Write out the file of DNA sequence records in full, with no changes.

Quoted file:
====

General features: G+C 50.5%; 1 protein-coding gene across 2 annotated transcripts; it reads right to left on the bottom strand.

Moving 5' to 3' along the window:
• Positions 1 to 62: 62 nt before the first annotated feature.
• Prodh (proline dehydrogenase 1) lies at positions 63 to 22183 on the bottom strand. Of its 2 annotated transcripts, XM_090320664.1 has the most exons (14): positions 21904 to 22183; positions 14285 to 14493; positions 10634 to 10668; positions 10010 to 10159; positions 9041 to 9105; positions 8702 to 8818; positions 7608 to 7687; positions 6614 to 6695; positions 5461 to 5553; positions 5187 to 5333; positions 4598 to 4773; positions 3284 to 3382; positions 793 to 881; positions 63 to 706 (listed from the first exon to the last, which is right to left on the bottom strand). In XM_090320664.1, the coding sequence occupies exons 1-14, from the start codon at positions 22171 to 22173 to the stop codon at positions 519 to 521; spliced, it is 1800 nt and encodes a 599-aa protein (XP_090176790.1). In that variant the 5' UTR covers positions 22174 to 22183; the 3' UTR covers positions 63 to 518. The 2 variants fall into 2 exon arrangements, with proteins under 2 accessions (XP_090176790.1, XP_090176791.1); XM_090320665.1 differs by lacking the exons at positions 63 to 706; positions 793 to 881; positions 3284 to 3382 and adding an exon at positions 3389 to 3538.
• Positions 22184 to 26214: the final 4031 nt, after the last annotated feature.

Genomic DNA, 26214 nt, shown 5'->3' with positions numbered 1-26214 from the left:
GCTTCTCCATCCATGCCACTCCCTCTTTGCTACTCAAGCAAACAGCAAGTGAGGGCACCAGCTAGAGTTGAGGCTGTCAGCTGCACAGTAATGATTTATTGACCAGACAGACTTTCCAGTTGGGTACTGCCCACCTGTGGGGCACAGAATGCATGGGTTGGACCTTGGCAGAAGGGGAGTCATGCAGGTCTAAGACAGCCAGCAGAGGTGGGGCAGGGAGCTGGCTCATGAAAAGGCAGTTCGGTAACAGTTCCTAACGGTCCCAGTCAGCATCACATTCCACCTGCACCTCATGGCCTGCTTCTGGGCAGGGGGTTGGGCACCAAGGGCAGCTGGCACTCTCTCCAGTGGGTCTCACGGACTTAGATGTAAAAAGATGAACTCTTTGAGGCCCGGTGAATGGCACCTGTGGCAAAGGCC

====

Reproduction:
General features: G+C 50.5%; 1 protein-coding gene across 2 annotated transcripts; it reads right to left on the bottom strand.

Moving 5' to 3' along the window:
• Positions 1 to 62: 62 nt before the first annotated feature.
• Prodh (proline dehydrogenase 1) lies at positions 63 to 22183 on the bottom strand. Of its 2 annotated transcripts, XM_090320664.1 has the most exons (14): positions 21904 to 22183; positions 14285 to 14493; positions 10634 to 10668; positions 10010 to 10159; positions 9041 to 9105; positions 8702 to 8818; positions 7608 to 7687; positions 6614 to 6695; positions 5461 to 5553; positions 5187 to 5333; positions 4598 to 4773; positions 3284 to 3382; positions 793 to 881; positions 63 to 706 (listed from the first exon to the last, which is right to left on the bottom strand). In XM_090320664.1, the coding sequence occupies exons 1-14, from the start codon at positions 22171 to 22173 to the stop codon at positions 519 to 521; spliced, it is 1800 nt and encodes a 599-aa protein (XP_090176790.1). In that variant the 5' UTR covers positions 22174 to 22183; the 3' UTR covers positions 63 to 518. The 2 variants fall into 2 exon arrangements, with proteins under 2 accessions (XP_090176790.1, XP_090176791.1); XM_090320665.1 differs by lacking the exons at positions 63 to 706; positions 793 to 881; positions 3284 to 3382 and adding an exon at positions 3389 to 3538.
• Positions 22184 to 26214: the final 4031 nt, after the last annotated feature.

Genomic DNA, 26214 nt, shown 5'->3' with positions numbered 1-26214 from the left:
GCTTCTCCATCCATGCCACTCCCTCTTTGCTACTCAAGCAAACAGCAAGTGAGGGCACCAGCTAGAGTTGAGGCTGTCAGCTGCACAGTAATGATTTATTGACCAGACAGACTTTCCAGTTGGGTACTGCCCACCTGTGGGGCACAGAATGCATGGGTTGGACCTTGGCAGAAGGGGAGTCATGCAGGTCTAAGACAGCCAGCAGAGGTGGGGCAGGGAGCTGGCTCATGAAAAGGCAGTTCGGTAACAGTTCCTAACGGTCCCAGTCAGCATCACATTCCACCTGCACCTCATGGCCTGCTTCTGGGCAGGGGGTTGGGCACCAAGGGCAGCTGGCACTCTCTCCAGTGGGTCTCACGGACTTAGATGTAAAAAGATGAACTCTTTGAGGCCCGGTGAATGGCACCTGTGGCAAAGGCC